Conceptually, I was intrigued by this piece. Britannia, written and played by Tsarzi, cut an attractive figure with her cheeky grin and mischievous eyes. The set was messy, stuff all over the place, and Britannia was dozing over her piano as the parody of a Radio 4 broadcast opened the show.
The play explores the decay of the British Empire: the intransigence of the establishment and the older generation to let it go. A pertinent idea for the times. It is for this reason that the stage is scattered with remnants of a former glory. Even the sash worn by royalty on formal occasions is put on, taken off, held up instead of worn – it is an afterthought. Tsarzi sings us through a host of representations of our fading cultural heritage, mostly in refrains on repeat, including the church, the cenotaph and its meaning, and myriad other stuff.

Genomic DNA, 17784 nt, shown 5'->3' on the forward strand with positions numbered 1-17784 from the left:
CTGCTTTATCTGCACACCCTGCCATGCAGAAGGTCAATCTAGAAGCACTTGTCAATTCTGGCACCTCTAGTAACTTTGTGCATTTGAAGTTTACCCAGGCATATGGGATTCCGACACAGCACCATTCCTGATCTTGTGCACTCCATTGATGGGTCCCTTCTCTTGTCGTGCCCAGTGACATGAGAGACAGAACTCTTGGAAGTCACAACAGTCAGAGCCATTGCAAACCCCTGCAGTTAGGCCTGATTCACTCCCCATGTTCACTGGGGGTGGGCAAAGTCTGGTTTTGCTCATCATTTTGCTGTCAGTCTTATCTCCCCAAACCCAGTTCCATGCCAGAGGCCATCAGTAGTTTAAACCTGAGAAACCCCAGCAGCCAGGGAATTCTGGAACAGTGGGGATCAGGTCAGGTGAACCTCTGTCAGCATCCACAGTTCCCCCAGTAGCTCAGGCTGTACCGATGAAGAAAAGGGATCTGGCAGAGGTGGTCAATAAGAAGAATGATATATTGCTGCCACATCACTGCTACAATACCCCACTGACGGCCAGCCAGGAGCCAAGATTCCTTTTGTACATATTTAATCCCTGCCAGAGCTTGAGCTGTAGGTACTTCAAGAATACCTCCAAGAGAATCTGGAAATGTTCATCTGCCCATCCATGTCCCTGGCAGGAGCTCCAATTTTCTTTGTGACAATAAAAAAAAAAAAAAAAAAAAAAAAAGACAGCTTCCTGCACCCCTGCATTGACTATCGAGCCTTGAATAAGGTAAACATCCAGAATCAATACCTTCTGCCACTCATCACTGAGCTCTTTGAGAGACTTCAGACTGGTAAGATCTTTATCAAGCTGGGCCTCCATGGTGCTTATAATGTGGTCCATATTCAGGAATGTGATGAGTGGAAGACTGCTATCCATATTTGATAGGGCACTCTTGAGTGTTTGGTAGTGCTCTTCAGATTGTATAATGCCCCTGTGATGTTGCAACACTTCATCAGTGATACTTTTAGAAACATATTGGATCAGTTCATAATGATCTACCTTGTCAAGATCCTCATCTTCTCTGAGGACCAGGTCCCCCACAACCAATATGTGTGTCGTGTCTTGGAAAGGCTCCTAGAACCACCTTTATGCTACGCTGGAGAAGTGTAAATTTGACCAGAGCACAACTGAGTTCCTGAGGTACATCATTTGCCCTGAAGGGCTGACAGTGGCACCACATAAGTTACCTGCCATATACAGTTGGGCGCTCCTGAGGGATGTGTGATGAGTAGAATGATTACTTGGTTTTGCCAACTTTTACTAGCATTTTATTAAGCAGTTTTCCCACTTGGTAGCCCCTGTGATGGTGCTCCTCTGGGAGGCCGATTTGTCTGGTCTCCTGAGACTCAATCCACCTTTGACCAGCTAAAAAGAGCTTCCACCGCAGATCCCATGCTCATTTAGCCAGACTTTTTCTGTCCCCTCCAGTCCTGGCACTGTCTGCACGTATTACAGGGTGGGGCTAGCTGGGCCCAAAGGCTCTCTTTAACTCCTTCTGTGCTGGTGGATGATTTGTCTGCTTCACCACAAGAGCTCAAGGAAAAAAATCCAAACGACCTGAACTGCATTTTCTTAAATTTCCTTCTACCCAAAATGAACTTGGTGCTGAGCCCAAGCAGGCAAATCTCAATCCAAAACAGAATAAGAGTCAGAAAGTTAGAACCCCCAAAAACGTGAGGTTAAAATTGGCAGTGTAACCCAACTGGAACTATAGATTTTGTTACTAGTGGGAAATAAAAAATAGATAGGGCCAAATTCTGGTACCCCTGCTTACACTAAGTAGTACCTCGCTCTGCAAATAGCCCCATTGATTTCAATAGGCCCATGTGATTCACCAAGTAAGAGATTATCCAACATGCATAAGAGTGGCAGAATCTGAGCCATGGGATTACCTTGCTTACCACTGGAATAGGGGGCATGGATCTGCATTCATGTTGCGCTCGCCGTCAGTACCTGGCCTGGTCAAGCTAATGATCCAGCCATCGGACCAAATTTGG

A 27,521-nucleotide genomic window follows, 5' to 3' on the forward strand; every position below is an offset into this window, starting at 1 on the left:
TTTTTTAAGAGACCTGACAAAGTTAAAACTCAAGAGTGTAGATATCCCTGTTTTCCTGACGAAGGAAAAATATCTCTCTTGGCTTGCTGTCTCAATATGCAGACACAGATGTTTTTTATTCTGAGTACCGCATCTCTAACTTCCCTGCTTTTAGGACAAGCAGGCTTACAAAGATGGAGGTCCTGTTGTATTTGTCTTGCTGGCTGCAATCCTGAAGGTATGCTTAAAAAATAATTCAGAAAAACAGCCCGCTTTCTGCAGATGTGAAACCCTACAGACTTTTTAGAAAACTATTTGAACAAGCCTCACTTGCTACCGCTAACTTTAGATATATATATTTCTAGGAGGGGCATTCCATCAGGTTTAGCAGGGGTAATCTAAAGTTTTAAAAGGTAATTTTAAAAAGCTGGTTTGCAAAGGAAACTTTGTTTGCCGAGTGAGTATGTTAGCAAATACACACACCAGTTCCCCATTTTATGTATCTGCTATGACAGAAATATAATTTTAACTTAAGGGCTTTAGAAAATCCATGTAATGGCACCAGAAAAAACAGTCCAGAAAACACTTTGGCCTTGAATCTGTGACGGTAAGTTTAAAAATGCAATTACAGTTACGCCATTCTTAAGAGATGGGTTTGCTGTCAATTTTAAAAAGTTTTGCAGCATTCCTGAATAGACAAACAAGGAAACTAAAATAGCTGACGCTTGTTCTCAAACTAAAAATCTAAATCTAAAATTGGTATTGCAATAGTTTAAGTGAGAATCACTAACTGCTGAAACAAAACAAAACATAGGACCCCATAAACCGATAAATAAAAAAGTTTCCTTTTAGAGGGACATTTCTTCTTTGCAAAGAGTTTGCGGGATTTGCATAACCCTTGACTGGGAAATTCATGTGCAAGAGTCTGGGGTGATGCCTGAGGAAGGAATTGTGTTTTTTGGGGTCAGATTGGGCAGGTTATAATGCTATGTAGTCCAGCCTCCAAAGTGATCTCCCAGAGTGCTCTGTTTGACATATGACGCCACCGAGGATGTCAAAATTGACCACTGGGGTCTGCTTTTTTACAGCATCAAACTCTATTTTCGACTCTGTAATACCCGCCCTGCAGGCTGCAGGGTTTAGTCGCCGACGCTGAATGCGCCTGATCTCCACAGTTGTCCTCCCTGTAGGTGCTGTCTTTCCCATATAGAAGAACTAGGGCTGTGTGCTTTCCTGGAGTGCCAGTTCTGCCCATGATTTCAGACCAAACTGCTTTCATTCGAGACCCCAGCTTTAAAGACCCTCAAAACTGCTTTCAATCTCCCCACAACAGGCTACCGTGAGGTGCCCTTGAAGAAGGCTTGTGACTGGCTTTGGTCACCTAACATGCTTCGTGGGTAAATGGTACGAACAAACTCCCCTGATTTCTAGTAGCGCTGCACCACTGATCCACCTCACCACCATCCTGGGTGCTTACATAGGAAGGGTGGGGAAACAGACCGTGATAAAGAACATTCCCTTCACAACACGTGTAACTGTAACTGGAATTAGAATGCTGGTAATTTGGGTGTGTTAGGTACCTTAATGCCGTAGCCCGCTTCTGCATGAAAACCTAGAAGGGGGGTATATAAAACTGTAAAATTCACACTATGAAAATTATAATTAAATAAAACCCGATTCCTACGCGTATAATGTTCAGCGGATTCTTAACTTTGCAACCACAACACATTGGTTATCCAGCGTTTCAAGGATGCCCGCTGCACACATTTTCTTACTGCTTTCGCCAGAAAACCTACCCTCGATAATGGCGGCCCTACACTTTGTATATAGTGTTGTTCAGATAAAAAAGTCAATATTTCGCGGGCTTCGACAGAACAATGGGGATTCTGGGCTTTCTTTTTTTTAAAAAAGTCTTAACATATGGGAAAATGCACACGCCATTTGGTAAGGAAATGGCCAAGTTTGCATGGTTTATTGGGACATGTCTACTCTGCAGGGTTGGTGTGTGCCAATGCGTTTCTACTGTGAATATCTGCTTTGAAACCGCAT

Her piano playing is a delight. She did a good job of massacring Elgar, the quintessential English composer, on the violin with rasping off-notes to jar our senses. But that was the problem.
Overall, it was too jarring. Too messy. It jumped about too much for the audience to settle and mentally explore with her.
A good dramaturg and a decent director might make a difference. There is a germ of mad genius here, but it is, as yet, untamed and wild.
Reviewer: Kathleen Mansfield
Reviewed: 5th August 2023
North West End UK Rating: